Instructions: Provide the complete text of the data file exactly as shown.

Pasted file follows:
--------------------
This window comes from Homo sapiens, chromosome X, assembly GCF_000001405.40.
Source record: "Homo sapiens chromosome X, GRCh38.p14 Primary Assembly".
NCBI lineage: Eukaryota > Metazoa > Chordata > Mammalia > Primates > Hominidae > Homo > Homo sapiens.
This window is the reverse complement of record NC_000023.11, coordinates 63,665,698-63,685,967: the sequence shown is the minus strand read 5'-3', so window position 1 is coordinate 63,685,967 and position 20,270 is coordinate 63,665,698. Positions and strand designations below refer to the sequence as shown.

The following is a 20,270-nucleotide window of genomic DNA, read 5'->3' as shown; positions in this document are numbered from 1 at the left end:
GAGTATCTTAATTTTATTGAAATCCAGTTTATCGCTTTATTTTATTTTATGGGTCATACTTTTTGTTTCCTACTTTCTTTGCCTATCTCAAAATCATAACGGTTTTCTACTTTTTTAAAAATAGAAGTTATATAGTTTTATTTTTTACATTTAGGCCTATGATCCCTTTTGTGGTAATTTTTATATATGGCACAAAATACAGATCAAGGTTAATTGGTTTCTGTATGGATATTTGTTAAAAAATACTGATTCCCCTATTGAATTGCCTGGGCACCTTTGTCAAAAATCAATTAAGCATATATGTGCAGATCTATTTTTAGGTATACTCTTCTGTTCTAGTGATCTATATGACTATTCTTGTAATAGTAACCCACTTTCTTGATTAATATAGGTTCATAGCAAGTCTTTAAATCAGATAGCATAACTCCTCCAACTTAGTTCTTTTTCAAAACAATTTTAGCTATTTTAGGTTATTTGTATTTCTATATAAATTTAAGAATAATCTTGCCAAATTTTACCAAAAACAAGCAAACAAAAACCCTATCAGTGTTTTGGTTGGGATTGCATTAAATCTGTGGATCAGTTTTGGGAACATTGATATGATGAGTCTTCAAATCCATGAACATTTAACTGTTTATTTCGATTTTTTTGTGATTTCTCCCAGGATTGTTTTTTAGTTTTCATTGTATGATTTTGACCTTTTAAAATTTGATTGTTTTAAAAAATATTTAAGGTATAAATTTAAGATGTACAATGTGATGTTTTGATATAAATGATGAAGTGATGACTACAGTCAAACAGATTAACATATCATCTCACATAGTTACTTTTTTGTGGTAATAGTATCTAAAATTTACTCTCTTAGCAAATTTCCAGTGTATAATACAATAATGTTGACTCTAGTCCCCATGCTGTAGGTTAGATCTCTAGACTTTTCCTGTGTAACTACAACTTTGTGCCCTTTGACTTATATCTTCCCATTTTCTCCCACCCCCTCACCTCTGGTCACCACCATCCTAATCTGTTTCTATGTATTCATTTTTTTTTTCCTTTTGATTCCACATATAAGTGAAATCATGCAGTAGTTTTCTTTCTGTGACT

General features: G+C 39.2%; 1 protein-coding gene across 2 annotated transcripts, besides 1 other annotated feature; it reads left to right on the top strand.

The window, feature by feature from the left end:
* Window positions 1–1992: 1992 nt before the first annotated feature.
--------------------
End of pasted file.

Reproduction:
This window comes from Homo sapiens, chromosome X, assembly GCF_000001405.40.
Source record: "Homo sapiens chromosome X, GRCh38.p14 Primary Assembly".
NCBI lineage: Eukaryota > Metazoa > Chordata > Mammalia > Primates > Hominidae > Homo > Homo sapiens.
This window is the reverse complement of record NC_000023.11, coordinates 63,665,698-63,685,967: the sequence shown is the minus strand read 5'-3', so window position 1 is coordinate 63,685,967 and position 20,270 is coordinate 63,665,698. Positions and strand designations below refer to the sequence as shown.

The following is a 20,270-nucleotide window of genomic DNA, read 5'->3' as shown; positions in this document are numbered from 1 at the left end:
GAGTATCTTAATTTTATTGAAATCCAGTTTATCGCTTTATTTTATTTTATGGGTCATACTTTTTGTTTCCTACTTTCTTTGCCTATCTCAAAATCATAACGGTTTTCTACTTTTTTAAAAATAGAAGTTATATAGTTTTATTTTTTACATTTAGGCCTATGATCCCTTTTGTGGTAATTTTTATATATGGCACAAAATACAGATCAAGGTTAATTGGTTTCTGTATGGATATTTGTTAAAAAATACTGATTCCCCTATTGAATTGCCTGGGCACCTTTGTCAAAAATCAATTAAGCATATATGTGCAGATCTATTTTTAGGTATACTCTTCTGTTCTAGTGATCTATATGACTATTCTTGTAATAGTAACCCACTTTCTTGATTAATATAGGTTCATAGCAAGTCTTTAAATCAGATAGCATAACTCCTCCAACTTAGTTCTTTTTCAAAACAATTTTAGCTATTTTAGGTTATTTGTATTTCTATATAAATTTAAGAATAATCTTGCCAAATTTTACCAAAAACAAGCAAACAAAAACCCTATCAGTGTTTTGGTTGGGATTGCATTAAATCTGTGGATCAGTTTTGGGAACATTGATATGATGAGTCTTCAAATCCATGAACATTTAACTGTTTATTTCGATTTTTTTGTGATTTCTCCCAGGATTGTTTTTTAGTTTTCATTGTATGATTTTGACCTTTTAAAATTTGATTGTTTTAAAAAATATTTAAGGTATAAATTTAAGATGTACAATGTGATGTTTTGATATAAATGATGAAGTGATGACTACAGTCAAACAGATTAACATATCATCTCACATAGTTACTTTTTTGTGGTAATAGTATCTAAAATTTACTCTCTTAGCAAATTTCCAGTGTATAATACAATAATGTTGACTCTAGTCCCCATGCTGTAGGTTAGATCTCTAGACTTTTCCTGTGTAACTACAACTTTGTGCCCTTTGACTTATATCTTCCCATTTTCTCCCACCCCCTCACCTCTGGTCACCACCATCCTAATCTGTTTCTATGTATTCATTTTTTTTTTCCTTTTGATTCCACATATAAGTGAAATCATGCAGTAGTTTTCTTTCTGTGACT

General features: G+C 39.2%; 1 protein-coding gene across 2 annotated transcripts, besides 1 other annotated feature; it reads left to right on the top strand.

The window, feature by feature from the left end:
* Window positions 1–1992: 1992 nt before the first annotated feature.